One of the things missing from the debate so far is a recognition that a leader does not exist in isolation
At yesterday’s first leadership hustings at Progress Annual Conference, the declared (and in one case undeclared) candidates had the first opportunity to set out their stalls. Only one commented – in the context of a question on how to deal with failing schools – that leadership involves a team.
One of the things missing from the debate about the Labour leadership contest so far is a recognition that a leader does not exist in isolation. When making our choice, we need to consider what it was about our leadership that led to Labour winning in 1997, 2001 and 2005.
Undeniably, having a leader in Tony Blair who a broad cross section of the population wanted to vote for was crucial. However, the leadership during our most recent period in government worked principally because it didn’t rely just on one individual. It worked because strengths and weaknesses of the team at the top balanced each other out and reflected a range of interests and range of views across the Labour party, the Labour movement and the country.
Could Tony Blair have worked on his own without Gordon Brown or without John Prescott? Even if we had the occasional (sometimes very public) hiccup, would we have had the impact we needed to win without the team around the leadership – both in terms of politicians and party staffers? I genuinely don’t think so.
Our debate and the decisions we make as a party over the next few weeks and months should be based on a wider understanding of what we need from the party’s leadership team. We need the trinity of leader, deputy and shadow chancellor to work and we need the people around them to include the next generation’s unelected party greats like Alistair Campbell and Peter Mandelson. Like them or loathe them, individually or collectively, the combination worked.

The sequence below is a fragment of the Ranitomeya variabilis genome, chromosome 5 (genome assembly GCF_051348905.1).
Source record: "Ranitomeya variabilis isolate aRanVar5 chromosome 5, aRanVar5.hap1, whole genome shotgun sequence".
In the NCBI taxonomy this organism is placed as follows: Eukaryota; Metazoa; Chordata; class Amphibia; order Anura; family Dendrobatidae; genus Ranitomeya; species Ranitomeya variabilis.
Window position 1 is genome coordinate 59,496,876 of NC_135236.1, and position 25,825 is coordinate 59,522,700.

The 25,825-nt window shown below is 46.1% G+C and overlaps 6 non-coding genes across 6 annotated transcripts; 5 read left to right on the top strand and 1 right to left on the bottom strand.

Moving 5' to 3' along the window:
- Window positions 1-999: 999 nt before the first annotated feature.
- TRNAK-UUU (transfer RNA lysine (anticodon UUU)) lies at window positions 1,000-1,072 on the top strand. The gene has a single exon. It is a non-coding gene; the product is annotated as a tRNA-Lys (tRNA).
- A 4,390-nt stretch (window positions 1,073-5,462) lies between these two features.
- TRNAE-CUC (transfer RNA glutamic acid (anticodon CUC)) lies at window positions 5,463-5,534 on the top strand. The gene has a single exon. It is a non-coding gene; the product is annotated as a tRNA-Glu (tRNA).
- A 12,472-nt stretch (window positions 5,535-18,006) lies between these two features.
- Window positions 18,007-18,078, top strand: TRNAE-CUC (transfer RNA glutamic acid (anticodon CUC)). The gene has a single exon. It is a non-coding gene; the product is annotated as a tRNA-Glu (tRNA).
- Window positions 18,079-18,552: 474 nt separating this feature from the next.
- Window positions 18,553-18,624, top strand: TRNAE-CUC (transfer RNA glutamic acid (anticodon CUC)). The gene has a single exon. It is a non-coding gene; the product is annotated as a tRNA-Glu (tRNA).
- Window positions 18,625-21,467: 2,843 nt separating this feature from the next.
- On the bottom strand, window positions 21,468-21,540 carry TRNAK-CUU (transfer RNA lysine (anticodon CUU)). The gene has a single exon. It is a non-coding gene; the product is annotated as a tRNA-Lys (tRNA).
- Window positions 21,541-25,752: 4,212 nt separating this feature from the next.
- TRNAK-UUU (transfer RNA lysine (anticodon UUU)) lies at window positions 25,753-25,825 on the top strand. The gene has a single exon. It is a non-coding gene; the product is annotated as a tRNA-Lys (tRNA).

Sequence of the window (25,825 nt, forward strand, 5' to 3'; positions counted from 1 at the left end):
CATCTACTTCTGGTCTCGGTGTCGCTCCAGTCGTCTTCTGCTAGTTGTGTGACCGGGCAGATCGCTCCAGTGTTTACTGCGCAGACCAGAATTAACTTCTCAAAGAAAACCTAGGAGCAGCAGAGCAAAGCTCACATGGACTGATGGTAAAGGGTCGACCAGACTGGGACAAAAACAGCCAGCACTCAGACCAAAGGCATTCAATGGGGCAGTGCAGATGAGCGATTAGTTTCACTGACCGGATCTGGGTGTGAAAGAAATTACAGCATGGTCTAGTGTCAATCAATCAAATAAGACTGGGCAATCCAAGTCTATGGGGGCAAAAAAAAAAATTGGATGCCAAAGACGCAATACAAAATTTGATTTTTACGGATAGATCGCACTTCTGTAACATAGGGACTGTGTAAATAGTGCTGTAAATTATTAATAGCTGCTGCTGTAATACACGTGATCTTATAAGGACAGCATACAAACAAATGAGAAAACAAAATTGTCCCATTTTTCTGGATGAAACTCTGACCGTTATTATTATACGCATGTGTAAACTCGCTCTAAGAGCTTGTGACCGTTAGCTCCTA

Let’s reflect on and be proud of the fact we are a broad church. We may all be determined to move on from past divisions (and we should), however if one section of the movement feels unrepresented in the leadership team, we will have a problem holding our party together until 2020, let alone winning the next election.
I want a leader and a leadership team that can negotiate a course between two (or more) views and arrive at a pragmatic but ambitious and bold solution. We need a united party; but this doesn’t mean to the exclusion of debate. Arriving at strong policies that work will depend on it.
I want us to appeal to the centre ground where we clearly failed to win votes and to have a sense of where we have come from within the Labour movement and the values on which the party is founded. We also lost support in our heartlands, as those MPs and candidates with strong UKIP showing in their patches will know.
This is why both those claiming there-is-no-such-thing-as-
If any part of the Labour Party claims a greater right to the leadership, or one wing of the party gains all elected and selected positions in the leadership team, we will not be a party for the whole party let alone the whole country and we will lose in 2020.
I do not want our next successful and charismatic leader – our male or female ‘Tony Blair’ – without the balancing and challenging influence of our next ‘John Prescott’ and the gravitas and credibility of the next ‘Gordon Brown’.
That said, we cannot and should not try to exactly recreate the leadership team of 1997.
Nor should we be too London-centric, or too northern, too male, or too cliquey. The qualification for who gets on or who gets jobs in the leadership teams and front benches cannot be who you eat at dinner parties with (or if you eat at dinner parties at all). People with too similar views, backgrounds or life experience to each other are unlikely to provide sufficient challenge to each other or the mix of views or ideas to produce the ambitious policies and vision we need.
As a diverse party, wanting to represent the whole of our country, we need diversity and meritocracy at the heart of our leadership. I will only vote for leadership and deputy leadership candidates who I believe understand and accept this and are committed to deliver it.
By 2020 we will be a generation down the line. However, we do need to think about why the dynamics of the team at the top worked in 1997 and beyond. The tensions, differences and diversity within the Leadership team supported, challenged and enhanced the success of our Leader and our Party and contributed to the Labour Party’s three successive election victories.
Fiona Twycross AM is Labour’s London Assembly economic spokesperson. Follow her on Twitter
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